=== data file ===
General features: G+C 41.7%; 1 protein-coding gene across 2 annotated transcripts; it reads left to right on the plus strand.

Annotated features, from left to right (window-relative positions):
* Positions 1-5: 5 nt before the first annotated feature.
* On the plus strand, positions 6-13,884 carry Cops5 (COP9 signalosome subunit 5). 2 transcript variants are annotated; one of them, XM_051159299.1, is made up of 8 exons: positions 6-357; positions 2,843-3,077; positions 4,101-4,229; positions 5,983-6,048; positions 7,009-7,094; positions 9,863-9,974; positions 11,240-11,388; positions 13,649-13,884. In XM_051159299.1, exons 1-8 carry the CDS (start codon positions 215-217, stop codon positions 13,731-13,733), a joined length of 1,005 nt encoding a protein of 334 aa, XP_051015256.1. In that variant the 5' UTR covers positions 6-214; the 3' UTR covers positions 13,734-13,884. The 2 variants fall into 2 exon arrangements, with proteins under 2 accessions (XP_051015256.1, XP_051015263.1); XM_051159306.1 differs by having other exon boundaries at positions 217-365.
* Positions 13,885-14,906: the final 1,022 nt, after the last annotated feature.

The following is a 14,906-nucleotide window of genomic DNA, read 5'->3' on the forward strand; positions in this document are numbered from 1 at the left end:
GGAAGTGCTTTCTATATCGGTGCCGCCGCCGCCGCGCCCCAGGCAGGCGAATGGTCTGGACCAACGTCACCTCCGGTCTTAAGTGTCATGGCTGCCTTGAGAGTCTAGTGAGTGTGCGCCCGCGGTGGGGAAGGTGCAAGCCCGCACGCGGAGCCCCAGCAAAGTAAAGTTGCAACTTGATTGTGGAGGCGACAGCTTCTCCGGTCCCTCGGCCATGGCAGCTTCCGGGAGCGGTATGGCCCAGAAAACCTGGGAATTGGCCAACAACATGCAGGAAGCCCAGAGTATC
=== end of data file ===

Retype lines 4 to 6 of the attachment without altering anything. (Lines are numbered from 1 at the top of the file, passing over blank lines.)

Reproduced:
* On the plus strand, positions 6-13,884 carry Cops5 (COP9 signalosome subunit 5). 2 transcript variants are annotated; one of them, XM_051159299.1, is made up of 8 exons: positions 6-357; positions 2,843-3,077; positions 4,101-4,229; positions 5,983-6,048; positions 7,009-7,094; positions 9,863-9,974; positions 11,240-11,388; positions 13,649-13,884. In XM_051159299.1, exons 1-8 carry the CDS (start codon positions 215-217, stop codon positions 13,731-13,733), a joined length of 1,005 nt encoding a protein of 334 aa, XP_051015256.1. In that variant the 5' UTR covers positions 6-214; the 3' UTR covers positions 13,734-13,884. The 2 variants fall into 2 exon arrangements, with proteins under 2 accessions (XP_051015256.1, XP_051015263.1); XM_051159306.1 differs by having other exon boundaries at positions 217-365.
* Positions 13,885-14,906: the final 1,022 nt, after the last annotated feature.

The following is a 14,906-nucleotide window of genomic DNA, read 5'->3' on the forward strand; positions in this document are numbered from 1 at the left end: